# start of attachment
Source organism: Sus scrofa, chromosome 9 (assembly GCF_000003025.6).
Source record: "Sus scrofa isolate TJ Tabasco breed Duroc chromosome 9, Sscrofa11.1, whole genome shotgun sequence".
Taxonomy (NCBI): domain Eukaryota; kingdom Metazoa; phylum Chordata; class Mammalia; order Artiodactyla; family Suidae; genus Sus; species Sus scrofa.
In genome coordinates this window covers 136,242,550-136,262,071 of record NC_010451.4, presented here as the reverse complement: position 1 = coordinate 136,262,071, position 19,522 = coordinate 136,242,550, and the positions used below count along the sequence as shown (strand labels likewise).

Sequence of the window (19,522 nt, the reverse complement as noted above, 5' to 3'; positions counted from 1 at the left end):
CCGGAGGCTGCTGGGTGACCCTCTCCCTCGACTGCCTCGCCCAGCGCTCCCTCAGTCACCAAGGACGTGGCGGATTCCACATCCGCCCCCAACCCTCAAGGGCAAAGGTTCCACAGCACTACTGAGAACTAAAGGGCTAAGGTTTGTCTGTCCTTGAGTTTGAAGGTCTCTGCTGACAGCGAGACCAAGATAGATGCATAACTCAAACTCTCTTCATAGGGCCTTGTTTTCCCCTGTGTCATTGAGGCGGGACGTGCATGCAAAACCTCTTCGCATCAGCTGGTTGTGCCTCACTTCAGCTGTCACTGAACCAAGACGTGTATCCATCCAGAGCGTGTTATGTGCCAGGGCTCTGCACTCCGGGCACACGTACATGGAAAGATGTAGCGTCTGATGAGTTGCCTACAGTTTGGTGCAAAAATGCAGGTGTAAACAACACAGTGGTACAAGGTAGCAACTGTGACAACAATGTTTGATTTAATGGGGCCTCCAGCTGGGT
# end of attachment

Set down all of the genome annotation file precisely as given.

Source organism: Sus scrofa, chromosome 9 (assembly GCF_000003025.6).
Source record: "Sus scrofa isolate TJ Tabasco breed Duroc chromosome 9, Sscrofa11.1, whole genome shotgun sequence".
Taxonomy (NCBI): domain Eukaryota; kingdom Metazoa; phylum Chordata; class Mammalia; order Artiodactyla; family Suidae; genus Sus; species Sus scrofa.
In genome coordinates this window covers 136,242,550-136,262,071 of record NC_010451.4, presented here as the reverse complement: position 1 = coordinate 136,262,071, position 19,522 = coordinate 136,242,550, and the positions used below count along the sequence as shown (strand labels likewise).

Sequence of the window (19,522 nt, the reverse complement as noted above, 5' to 3'; positions counted from 1 at the left end):
CCGGAGGCTGCTGGGTGACCCTCTCCCTCGACTGCCTCGCCCAGCGCTCCCTCAGTCACCAAGGACGTGGCGGATTCCACATCCGCCCCCAACCCTCAAGGGCAAAGGTTCCACAGCACTACTGAGAACTAAAGGGCTAAGGTTTGTCTGTCCTTGAGTTTGAAGGTCTCTGCTGACAGCGAGACCAAGATAGATGCATAACTCAAACTCTCTTCATAGGGCCTTGTTTTCCCCTGTGTCATTGAGGCGGGACGTGCATGCAAAACCTCTTCGCATCAGCTGGTTGTGCCTCACTTCAGCTGTCACTGAACCAAGACGTGTATCCATCCAGAGCGTGTTATGTGCCAGGGCTCTGCACTCCGGGCACACGTACATGGAAAGATGTAGCGTCTGATGAGTTGCCTACAGTTTGGTGCAAAAATGCAGGTGTAAACAACACAGTGGTACAAGGTAGCAACTGTGACAACAATGTTTGATTTAATGGGGCCTCCAGCTGGGT